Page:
“Although the square or rectangle of a sheet of paper – short or long, small or large – may influence the shape of the poem, I like to allow the words to find their own voice and presence on a sheet of paper.”
I allow the form to rise from the fall of the words inside my head. Sometimes an image or a phrase will be enough to propel the poem so that everything flows from that kernel. Or sometimes a phrase or a verse becomes a riff that asks to be repeated as anaphora or refrain. Although the square or rectangle of a sheet of paper – short or long, small or large – may influence the shape of the poem, I like to allow the words to find their own voice and presence on a sheet of paper. I cannot write the first draft on the computer. I must feel my way to the shape of the poem by writing by hand using pen or pencil in the initial stages. Once I have completed a first draft, I can revise the piece on the computer but do find myself printing off drafts to view on paper between revisions.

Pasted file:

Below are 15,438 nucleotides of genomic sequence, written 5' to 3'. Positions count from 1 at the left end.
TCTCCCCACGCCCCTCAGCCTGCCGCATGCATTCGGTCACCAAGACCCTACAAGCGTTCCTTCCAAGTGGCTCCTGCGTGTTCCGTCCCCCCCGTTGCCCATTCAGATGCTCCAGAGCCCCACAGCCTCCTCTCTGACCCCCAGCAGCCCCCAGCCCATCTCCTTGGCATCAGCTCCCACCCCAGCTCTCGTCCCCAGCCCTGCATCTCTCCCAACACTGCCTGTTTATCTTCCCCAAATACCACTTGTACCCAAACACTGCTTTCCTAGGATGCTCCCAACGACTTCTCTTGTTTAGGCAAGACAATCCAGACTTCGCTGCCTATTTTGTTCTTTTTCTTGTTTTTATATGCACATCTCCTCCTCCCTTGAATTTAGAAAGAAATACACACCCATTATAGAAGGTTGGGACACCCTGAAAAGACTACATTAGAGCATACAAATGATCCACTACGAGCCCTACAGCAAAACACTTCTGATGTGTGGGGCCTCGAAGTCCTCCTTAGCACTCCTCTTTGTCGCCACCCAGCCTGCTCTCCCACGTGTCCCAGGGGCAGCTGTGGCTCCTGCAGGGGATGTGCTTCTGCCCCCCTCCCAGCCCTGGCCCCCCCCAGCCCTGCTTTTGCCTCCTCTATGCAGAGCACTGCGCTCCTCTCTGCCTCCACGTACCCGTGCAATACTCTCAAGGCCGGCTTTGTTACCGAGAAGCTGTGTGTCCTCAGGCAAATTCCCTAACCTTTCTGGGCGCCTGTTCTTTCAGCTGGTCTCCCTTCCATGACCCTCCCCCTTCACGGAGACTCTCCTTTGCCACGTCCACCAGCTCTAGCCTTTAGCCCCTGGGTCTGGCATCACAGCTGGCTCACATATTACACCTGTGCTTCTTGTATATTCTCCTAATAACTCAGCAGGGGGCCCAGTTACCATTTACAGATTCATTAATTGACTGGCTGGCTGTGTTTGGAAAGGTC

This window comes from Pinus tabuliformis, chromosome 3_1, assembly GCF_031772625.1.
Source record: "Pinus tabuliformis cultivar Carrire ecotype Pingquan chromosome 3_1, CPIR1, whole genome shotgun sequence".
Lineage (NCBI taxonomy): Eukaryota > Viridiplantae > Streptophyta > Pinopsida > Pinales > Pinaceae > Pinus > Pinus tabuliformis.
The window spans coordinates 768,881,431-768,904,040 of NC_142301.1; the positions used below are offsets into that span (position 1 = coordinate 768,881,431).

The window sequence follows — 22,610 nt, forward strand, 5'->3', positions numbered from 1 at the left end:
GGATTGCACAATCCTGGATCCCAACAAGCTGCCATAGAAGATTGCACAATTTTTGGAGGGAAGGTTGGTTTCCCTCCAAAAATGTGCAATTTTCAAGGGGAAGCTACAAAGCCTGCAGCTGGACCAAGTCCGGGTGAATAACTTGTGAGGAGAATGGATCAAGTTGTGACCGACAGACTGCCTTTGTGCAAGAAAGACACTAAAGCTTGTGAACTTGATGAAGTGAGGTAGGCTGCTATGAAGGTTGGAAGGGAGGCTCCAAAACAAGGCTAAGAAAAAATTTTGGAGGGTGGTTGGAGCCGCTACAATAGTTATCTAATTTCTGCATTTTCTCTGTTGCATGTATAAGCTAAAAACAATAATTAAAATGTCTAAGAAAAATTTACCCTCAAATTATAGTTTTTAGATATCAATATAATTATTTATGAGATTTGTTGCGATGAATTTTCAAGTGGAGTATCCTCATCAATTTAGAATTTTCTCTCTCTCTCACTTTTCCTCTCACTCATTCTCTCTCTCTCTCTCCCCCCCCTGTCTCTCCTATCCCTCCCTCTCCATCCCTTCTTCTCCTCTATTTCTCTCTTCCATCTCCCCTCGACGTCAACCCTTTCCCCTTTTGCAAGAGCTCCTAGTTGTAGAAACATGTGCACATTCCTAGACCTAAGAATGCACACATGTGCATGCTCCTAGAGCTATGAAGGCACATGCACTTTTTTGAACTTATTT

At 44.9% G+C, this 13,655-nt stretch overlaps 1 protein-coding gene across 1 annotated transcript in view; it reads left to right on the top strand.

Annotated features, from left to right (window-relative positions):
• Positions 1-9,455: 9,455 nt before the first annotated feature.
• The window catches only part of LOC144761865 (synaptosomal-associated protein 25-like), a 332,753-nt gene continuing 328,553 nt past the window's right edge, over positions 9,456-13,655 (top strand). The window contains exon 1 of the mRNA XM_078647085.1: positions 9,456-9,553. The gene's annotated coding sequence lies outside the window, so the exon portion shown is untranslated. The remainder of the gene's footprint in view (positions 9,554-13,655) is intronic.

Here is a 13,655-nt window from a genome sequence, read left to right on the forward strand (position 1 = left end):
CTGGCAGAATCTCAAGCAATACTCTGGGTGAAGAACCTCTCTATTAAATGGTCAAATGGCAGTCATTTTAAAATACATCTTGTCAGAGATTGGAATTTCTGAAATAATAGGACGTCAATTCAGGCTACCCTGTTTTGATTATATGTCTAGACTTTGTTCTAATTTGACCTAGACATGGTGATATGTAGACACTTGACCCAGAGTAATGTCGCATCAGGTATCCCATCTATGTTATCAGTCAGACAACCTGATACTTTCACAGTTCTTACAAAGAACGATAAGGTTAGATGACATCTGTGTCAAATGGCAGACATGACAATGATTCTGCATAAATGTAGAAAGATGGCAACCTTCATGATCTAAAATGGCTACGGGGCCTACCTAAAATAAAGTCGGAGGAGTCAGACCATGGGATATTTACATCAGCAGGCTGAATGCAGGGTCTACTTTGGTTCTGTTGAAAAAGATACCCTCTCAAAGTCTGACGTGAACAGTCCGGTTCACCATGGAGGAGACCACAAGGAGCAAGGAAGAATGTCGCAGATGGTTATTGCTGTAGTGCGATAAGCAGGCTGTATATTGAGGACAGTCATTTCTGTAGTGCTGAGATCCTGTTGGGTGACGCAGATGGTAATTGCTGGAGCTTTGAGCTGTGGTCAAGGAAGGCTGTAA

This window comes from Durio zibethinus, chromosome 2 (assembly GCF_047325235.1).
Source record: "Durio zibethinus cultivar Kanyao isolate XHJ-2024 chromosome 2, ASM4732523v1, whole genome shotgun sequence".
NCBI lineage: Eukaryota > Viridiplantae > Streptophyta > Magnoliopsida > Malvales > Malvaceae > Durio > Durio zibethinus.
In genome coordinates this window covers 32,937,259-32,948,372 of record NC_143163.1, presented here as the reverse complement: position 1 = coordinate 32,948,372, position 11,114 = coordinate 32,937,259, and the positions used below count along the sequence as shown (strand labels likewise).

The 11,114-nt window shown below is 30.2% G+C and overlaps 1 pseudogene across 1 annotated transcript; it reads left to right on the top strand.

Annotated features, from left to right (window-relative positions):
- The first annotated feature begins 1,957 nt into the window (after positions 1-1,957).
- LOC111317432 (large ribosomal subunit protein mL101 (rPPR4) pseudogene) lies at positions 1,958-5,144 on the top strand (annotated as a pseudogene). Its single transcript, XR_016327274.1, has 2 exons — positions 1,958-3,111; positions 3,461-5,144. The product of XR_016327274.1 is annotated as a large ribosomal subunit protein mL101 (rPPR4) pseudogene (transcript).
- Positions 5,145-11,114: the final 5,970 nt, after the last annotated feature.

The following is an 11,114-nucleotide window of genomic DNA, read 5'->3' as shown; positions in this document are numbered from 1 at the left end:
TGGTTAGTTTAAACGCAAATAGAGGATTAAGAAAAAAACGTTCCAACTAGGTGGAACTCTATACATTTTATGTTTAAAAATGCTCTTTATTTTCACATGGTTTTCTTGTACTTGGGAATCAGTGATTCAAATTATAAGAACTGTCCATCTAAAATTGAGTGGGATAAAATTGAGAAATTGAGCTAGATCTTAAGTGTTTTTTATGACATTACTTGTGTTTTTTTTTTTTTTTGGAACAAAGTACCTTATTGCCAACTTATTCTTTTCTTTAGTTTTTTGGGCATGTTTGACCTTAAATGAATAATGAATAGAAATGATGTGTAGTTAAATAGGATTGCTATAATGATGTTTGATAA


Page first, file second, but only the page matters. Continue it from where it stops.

It is true that I prefer left justification (easier to read) and approximately similar length verses (looks tidier) but use that norm as a point of departure for more expressive and varying dramatic lengths. In short, I like the internal music of the line to take hold and allow the line breaks to dramatize the subject matter. I abhor chopped lines, though I have been guilty of them, and sometimes at their most prosy. Sometimes a poem calls for repetition as in a musical score but I listen for unintentional blips of repeated words that lose power on being repeated.
Although I have tried writing in other genres (none published), I long ago decided that I must concentrate on writing poems exclusively so that one day I can write, if not the perfect poem, a couple of good ones that may even be remembered by somebody. (A high hope, indeed…)
gillian harding-russell’s most recent publication is In Another Air (Radiant Press, 2018), which was shortlisted for a Saskatchewan Book Award.